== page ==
8 FEBRUARY 1851, Page 12

ttratrro out( Zugir.

It might have been 'supposed that the prospect of Mr. Macready's benefit, originally announced for the 19th instant but now deferred to the 26th, would have the effect of dimming the lustre of his last Haymarket night. The contrary was the case. If the coming triumph is to be imposing, the past ovation was magnificent. The Haymarket Theatre, on Monday, was filled to an extent for which "crowded" is a weak expression ; the very orchestra being converted into stalls, and the musicians being stationed behind the curtain, that additional room might be gained ; while the presence of the Queen and the Prince Consort was a fitting compli

ment to the illustrious artist. Some persona expected a speech ; bid the few words Mr. Macready uttered, when, after the performance of Icai, he had been twice brought before the curtain by enthusiastic acclamations, were the mere promise of an address to be delivered on the night of the benefit.

The Haymarket has shown great activity this week ; as if the manager were resolved to strain every nerve in order to fill up tne gap made by Mr. Macready's departure. A new farce by Mr. Buckstone, called Good for .NOthing, was produced on Tuesday : it is' a slight affair, but smartly written, and affords room for some very excellent acting. The orphan. girl, whose apparent qualifications are described by the title to the piece, —a strange uncouth being, spoiled by two goodnatured working-men who have brought her up but cannot be said to have educated her,—is a personage new to the stage ; and is played by Mrs. Fitz william, with that grasp of character which when a part is out of the common way is sure to make an impression. The two " fathers," distinct from each other in temper, are likewise cleverly drawn ; and the outline is well filled up by Messrs. Howe and Buckstone. The gradual civilization of the "good, for-nothing" girl, by the joint influence of love and financial difficulty,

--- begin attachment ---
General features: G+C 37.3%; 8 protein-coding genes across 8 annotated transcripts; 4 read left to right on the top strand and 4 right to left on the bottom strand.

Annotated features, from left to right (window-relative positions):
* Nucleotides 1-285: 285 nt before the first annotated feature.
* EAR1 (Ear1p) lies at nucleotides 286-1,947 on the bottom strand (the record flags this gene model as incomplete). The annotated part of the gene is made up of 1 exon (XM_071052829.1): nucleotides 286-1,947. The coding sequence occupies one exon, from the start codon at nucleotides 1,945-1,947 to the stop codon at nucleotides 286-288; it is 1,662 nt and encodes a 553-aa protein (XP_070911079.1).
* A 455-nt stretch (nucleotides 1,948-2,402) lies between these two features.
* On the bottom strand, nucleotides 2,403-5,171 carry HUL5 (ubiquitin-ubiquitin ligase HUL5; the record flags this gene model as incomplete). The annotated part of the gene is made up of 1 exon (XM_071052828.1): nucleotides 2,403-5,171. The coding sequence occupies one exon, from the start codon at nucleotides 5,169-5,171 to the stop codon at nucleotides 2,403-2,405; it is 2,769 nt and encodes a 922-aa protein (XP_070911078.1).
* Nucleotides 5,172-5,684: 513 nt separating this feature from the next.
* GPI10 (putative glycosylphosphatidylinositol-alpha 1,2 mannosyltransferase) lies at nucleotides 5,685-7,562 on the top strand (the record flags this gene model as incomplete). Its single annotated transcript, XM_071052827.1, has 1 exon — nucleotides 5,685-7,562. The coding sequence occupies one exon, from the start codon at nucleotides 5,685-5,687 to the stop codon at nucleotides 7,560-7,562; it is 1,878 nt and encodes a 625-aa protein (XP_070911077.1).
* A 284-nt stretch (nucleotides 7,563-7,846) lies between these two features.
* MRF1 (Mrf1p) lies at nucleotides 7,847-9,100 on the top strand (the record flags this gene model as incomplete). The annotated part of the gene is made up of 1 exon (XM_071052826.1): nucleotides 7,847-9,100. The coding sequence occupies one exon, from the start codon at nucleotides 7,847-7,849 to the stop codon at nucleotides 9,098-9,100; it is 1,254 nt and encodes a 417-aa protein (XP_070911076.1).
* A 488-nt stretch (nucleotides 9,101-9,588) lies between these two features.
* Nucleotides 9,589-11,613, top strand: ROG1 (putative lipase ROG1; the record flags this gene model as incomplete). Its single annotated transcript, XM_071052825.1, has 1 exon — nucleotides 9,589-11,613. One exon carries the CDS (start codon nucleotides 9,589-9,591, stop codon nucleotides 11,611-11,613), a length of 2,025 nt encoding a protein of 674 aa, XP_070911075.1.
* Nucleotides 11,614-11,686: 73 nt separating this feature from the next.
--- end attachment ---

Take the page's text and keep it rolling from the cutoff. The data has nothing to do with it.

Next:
forms the plot of the little piece.

Another novelty, of a more artificial kind, has been produced at the same house, under the title of Presented at Court. Mr. Stirling Coyne has ingeniously transferred an anecdote, which properly belongs to the Court of Louis the Fifteenth, to the region of Whitehall in the time of Charles the Second ; and has fitted it up with a number of personages bearing the names of Pepys, Smiley, Etherege, &c., so as to make it a sort of picture of an epoch favourite with dramatists. The plot simply turns on the petty artifices employed by the Earl of Rochester and a party of ladies to prevent the presentation at Court of a City beauty, and the counter: artifices by which she defeats their machinations. The dialogue abounds in that careful wit which is supposed to characterize the chosen period, and the personages are on the received model. Mr. Davenport, who represents the Earl of Rochester, is less in his element as the polished profligate, than when he appears as the sailor William, in Black-Eyed Susan ; which has been revived for him this week, and in which he plays with remarkable geniality and freshness.